Air strikes by the Russian military in support of forces loyal to President Bashar al-Assad have helped turn the tide in Syria, but UN-backed Syria talks planned to start later this week will not be successful if Kurdish representatives are not invited, says to Russian Foreign Minister Sergei Lavrov.
Russia says Syrian strikes have helped ‘turn around’ situation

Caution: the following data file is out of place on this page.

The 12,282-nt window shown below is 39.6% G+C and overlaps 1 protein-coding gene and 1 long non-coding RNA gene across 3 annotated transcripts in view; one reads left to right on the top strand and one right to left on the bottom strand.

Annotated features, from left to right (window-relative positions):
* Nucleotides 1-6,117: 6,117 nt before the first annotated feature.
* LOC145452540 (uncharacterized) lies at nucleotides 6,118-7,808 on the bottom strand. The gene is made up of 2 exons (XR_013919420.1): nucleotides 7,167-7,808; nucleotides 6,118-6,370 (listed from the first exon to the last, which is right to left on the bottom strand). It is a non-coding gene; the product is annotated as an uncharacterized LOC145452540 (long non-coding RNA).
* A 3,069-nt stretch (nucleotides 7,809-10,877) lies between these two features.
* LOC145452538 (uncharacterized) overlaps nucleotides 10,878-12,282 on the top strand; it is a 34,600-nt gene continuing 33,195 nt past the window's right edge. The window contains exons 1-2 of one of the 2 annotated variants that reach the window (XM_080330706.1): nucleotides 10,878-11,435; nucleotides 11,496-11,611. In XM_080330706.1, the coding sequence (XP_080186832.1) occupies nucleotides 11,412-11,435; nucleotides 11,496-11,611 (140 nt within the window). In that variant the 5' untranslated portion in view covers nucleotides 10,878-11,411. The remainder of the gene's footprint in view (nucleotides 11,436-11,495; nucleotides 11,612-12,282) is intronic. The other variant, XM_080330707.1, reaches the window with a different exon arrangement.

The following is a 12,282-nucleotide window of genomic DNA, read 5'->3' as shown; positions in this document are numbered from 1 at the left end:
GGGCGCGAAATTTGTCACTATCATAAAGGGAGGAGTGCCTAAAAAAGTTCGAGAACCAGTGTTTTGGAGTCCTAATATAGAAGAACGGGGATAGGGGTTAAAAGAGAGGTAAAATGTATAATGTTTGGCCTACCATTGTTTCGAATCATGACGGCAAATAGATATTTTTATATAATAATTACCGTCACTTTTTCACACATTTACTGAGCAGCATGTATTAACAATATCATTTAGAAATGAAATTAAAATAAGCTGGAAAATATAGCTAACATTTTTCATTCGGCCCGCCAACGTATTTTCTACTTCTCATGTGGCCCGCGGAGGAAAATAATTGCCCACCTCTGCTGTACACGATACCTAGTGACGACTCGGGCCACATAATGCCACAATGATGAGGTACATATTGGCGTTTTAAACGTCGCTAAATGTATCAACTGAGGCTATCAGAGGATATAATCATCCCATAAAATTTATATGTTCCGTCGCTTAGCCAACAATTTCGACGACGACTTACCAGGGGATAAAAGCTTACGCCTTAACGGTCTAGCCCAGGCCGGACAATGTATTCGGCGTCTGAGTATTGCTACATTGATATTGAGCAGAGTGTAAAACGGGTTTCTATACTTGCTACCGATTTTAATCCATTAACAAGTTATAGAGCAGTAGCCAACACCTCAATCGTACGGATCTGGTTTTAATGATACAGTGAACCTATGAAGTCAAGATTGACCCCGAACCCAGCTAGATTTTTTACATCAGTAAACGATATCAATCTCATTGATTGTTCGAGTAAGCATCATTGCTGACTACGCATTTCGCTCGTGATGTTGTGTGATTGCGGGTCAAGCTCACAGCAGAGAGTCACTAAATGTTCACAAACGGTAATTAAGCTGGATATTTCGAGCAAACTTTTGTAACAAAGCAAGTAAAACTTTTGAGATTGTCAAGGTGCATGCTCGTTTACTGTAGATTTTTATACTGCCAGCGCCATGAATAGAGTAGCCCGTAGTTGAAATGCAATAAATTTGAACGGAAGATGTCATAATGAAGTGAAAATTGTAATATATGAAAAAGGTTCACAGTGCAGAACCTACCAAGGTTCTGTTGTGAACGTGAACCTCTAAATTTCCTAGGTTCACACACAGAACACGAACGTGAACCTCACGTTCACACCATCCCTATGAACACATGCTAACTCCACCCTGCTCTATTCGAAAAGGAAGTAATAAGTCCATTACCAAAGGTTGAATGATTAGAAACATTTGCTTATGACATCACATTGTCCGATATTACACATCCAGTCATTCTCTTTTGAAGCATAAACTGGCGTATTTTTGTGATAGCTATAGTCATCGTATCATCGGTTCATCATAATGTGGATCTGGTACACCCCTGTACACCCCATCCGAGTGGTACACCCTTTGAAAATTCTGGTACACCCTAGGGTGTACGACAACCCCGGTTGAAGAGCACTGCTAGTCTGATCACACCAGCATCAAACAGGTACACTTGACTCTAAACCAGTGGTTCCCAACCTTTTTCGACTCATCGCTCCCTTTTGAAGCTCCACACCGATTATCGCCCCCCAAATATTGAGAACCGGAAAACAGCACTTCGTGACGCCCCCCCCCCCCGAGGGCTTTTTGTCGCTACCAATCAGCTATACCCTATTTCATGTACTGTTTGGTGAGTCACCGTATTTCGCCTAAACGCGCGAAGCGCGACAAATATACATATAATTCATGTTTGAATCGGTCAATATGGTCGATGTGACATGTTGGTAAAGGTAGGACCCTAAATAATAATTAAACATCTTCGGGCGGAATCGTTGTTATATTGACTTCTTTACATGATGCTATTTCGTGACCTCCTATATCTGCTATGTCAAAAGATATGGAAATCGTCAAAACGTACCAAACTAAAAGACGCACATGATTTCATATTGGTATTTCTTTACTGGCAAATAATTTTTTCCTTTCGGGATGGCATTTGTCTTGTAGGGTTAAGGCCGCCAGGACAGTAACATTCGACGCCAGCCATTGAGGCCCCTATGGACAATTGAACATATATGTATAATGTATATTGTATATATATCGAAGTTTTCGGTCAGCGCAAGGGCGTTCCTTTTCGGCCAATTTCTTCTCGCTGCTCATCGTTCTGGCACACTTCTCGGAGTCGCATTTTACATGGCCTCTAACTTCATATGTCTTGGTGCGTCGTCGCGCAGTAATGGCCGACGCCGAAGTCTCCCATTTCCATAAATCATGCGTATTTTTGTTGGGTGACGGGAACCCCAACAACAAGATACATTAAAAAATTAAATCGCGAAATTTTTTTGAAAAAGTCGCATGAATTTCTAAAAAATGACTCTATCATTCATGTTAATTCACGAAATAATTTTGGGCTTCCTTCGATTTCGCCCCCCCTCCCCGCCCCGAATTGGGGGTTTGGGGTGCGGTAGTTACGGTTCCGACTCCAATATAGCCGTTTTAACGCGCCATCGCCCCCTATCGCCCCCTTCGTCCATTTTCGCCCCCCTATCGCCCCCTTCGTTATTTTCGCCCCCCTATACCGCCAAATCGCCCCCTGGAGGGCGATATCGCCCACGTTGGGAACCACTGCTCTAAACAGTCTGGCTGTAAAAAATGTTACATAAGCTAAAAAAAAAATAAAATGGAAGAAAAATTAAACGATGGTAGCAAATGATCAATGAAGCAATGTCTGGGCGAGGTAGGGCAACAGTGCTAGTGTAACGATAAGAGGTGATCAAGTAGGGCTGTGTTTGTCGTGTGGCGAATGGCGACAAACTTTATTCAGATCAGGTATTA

STORIES:Russia says Syrian strikes have helped ‘turn around’ situation / Moscow (Russia) – 26 January 2016 09:46 – AFP – 2NDLEAD Air strikes by the Russian military in support of forces loyal to President Bashar al-Assad have helped turn the tide in Syria, Russian Foreign Minister Sergei Lavrov said Tuesday.Lavrov said that the Russian air force’s strikes had “really helped to turn around the situation in the country, helped towards reducing the territory controlled by terrorists” since Moscow launched a bombing campaign at Assad’s request on September 30.Russia’s top diplomat also denied reports that Russia had asked long-time ally Assad to step down and offered him political asylum. “This is not true,” Lavrov said of media reports that Russia’s late military intelligence chief Igor Sergun had travelled to Syria to ask Assad to resign. “No one asked for political asylum and no one offered anything of the kind.”Russia has staunchly supported Assad’s beleaguered regime and said that his removal could not be a prerequisite for a deal to end the conflict, which has left more than 260,000 people dead and millions displaced.The West has accused Russia — whose jets carried out more than 5,000 combat sorties in Syria last year — of mainly targeting moderate rebels fighting the Assad regime as well as inflicting civilian casualties.Moscow meanwhile insists it is tackling “terrorist” groups such as Islamic State. Forces backing Assad have recently made several key gains on the ground.Regime forces backed up by several dozen Russian air strikes overnight captured the rebel stronghold of Sheikh Miskeen close to the border with Jordan, the British-based monitor Syrian Observatory for Human Rights said Tuesday.Russian planes from Friday to Sunday carried out 169 flights, bombing almost 500 targets, the Russian defence ministry said Monday. Talks aiming to end the brutal war that has lasted almost five years are set to begin in Geneva on Friday after delays due to disagreements over who would represent the splintered opposition, United Nations envoy Staffan de Mistura told reporters.am/gtf/del/pdw///Russia says Syria talks will ‘not achieve results’ if Kurds not invited / Moscow (Russia) – 26 January 2016 09:28 – AFP – LEAD Russian Foreign Minister Sergei Lavrov on Tuesday insisted that UN-backed Syria talks planned to start later this week will not be successful if Kurdish representatives are not invited.UN envoy Staffan de Mistura was due to send out invites Tuesday to opposition groups to attend the talks after negotiations were delayed several days to Friday due to a “stalemate” over the makeup of the delegations.Lavrov said that one of the international powers backing the Syria talks — most likely meaning Turkey — was objecting to the participation of the Kurds and the Syrian Kurdish Democratic Union Party (PYD) in particular. “Without this party, without this participant the talks cannot achieve the results that we want, a definitive political resolution in Syria,” Lavrov told journalists at his main annual press conference. Lavrov said, however, that Russia would not “veto” the talks if the Kurds were not invited and that it was up to the UN envoy de Mistura to decide which opposition groups would be asked to attend.Turkey, which has condemned the PYD, has said that it wants to see some Syrian Kurds “around the table” at the talks. Turkey considers the PYD to be the Syrian offshoot of the outlawed Kurdistan Workers’ Party (PKK), which has waged a bloody insurgency in the mainly Kurdish southeast of Turkey since 1984.Last month, several key opposition bodies, including rebel groups, formed a coalition known as the High Negotiations Committee to participate in the mooted talks.But the coalition excludes Syria’s main Kurdish party the PYD and a range of other opposition figures.Ties between Russia and Turkey are in tatters over the shooting down last year of one of Moscow’s jets by Ankara along its border with Syria. Russia has been running a bombing campaign in Syria since last September in support of its longstanding ally President Bashar al-Assad, who is fiercely opposed by Turkey. del/am/pdw